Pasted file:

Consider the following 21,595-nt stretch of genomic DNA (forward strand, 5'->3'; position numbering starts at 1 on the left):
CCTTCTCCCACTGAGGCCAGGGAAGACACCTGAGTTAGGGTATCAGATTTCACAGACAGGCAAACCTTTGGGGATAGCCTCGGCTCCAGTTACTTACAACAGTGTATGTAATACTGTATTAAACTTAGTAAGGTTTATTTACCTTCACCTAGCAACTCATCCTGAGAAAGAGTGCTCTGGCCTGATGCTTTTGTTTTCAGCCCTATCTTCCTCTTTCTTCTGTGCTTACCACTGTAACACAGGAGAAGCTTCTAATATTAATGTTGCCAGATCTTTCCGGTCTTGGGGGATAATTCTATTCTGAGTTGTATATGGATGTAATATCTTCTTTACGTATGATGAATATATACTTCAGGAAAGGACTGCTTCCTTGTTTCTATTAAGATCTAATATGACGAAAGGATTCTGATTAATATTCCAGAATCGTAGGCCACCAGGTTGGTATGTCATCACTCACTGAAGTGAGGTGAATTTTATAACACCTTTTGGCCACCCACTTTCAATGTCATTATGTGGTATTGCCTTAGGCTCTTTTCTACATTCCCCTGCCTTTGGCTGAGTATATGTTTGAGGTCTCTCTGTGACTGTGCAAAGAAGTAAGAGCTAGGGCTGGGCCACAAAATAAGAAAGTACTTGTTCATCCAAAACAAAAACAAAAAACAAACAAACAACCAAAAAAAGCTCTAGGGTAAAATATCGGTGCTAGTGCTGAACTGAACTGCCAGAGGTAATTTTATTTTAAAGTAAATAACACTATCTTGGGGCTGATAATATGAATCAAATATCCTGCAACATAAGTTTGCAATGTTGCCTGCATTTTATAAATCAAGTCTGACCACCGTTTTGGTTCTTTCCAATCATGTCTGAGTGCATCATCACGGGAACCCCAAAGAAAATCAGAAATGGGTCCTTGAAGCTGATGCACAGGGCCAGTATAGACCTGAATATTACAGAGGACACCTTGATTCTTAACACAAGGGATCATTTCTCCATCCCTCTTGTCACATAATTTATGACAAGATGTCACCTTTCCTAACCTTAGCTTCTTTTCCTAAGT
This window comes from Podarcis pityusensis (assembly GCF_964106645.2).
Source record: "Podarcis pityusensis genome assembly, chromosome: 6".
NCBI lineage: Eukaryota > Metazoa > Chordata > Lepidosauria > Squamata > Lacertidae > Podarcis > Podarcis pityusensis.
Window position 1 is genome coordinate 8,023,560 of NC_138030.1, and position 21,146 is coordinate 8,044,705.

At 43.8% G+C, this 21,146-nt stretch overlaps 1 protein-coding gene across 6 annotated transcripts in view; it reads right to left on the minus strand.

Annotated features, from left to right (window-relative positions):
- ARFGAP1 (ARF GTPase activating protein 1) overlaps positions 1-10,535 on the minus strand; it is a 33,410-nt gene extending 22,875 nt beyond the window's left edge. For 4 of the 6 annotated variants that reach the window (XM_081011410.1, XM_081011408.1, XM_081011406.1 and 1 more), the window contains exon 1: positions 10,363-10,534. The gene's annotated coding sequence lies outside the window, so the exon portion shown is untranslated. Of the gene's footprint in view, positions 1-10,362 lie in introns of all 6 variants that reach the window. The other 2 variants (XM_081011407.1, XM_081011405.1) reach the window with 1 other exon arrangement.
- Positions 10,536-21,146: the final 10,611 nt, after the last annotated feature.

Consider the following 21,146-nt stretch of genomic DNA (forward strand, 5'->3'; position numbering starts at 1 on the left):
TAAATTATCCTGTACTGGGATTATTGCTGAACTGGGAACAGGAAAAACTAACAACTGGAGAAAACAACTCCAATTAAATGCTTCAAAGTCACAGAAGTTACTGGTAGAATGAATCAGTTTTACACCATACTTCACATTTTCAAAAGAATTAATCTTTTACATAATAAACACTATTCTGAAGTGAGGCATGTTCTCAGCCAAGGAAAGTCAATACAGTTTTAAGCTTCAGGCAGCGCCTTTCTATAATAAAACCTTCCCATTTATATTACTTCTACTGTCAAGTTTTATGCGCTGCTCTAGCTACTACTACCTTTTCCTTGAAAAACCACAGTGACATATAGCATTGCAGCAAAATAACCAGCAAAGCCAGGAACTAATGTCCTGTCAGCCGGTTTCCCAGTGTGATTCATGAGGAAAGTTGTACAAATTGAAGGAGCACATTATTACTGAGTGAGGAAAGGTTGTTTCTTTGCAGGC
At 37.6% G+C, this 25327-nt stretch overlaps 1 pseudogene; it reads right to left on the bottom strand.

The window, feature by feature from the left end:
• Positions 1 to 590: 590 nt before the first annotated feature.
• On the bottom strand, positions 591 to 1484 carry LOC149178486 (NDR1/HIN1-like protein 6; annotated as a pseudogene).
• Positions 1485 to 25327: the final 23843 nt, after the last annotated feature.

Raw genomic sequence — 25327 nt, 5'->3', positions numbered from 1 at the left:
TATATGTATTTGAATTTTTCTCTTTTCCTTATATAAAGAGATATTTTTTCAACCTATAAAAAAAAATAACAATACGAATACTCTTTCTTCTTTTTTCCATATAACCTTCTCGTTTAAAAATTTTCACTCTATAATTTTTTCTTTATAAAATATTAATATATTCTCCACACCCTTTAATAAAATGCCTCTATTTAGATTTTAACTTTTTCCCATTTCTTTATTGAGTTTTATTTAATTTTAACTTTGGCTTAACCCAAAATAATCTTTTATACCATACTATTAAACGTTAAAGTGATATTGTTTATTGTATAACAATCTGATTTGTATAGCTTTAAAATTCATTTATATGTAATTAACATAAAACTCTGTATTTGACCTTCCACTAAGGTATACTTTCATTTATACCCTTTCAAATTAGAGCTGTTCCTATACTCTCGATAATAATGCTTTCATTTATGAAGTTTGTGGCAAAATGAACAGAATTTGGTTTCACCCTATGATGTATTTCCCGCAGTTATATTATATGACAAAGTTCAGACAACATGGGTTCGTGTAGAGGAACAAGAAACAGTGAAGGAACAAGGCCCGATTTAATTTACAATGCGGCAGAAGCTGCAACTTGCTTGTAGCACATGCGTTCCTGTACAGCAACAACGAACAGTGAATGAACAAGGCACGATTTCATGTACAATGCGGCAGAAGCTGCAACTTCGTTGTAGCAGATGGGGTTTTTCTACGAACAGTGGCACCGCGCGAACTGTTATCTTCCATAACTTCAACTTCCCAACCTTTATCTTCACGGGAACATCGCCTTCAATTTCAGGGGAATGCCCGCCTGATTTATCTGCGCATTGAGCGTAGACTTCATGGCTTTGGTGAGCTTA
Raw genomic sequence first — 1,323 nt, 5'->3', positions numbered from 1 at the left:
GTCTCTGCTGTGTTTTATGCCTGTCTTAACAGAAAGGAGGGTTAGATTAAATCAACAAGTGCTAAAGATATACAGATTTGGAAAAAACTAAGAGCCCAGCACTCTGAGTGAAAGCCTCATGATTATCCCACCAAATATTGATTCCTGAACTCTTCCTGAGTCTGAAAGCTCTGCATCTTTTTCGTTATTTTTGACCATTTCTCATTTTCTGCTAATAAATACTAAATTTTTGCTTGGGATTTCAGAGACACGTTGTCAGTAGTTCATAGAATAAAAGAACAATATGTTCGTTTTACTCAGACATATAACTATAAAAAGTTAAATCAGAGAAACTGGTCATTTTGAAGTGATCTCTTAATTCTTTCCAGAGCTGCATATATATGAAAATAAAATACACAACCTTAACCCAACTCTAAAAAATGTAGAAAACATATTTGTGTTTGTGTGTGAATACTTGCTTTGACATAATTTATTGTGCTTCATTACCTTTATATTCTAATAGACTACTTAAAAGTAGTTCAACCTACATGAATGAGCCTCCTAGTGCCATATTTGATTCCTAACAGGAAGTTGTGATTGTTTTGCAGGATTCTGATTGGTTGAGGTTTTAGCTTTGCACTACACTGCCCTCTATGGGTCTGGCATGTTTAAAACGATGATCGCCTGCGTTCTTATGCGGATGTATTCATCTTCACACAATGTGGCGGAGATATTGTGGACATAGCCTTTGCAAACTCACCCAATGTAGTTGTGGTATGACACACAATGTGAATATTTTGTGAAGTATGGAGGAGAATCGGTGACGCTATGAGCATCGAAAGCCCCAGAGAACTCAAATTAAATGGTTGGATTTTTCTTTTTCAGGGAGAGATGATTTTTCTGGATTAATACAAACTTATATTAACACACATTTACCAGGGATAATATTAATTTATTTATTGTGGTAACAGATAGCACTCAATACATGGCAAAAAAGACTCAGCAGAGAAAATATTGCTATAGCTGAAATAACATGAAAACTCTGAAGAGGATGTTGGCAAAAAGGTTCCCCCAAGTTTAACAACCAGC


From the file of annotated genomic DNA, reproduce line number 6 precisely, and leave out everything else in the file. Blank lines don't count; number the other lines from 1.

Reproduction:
Window position 1 is genome coordinate 8,023,560 of NC_138030.1, and position 21,146 is coordinate 8,044,705.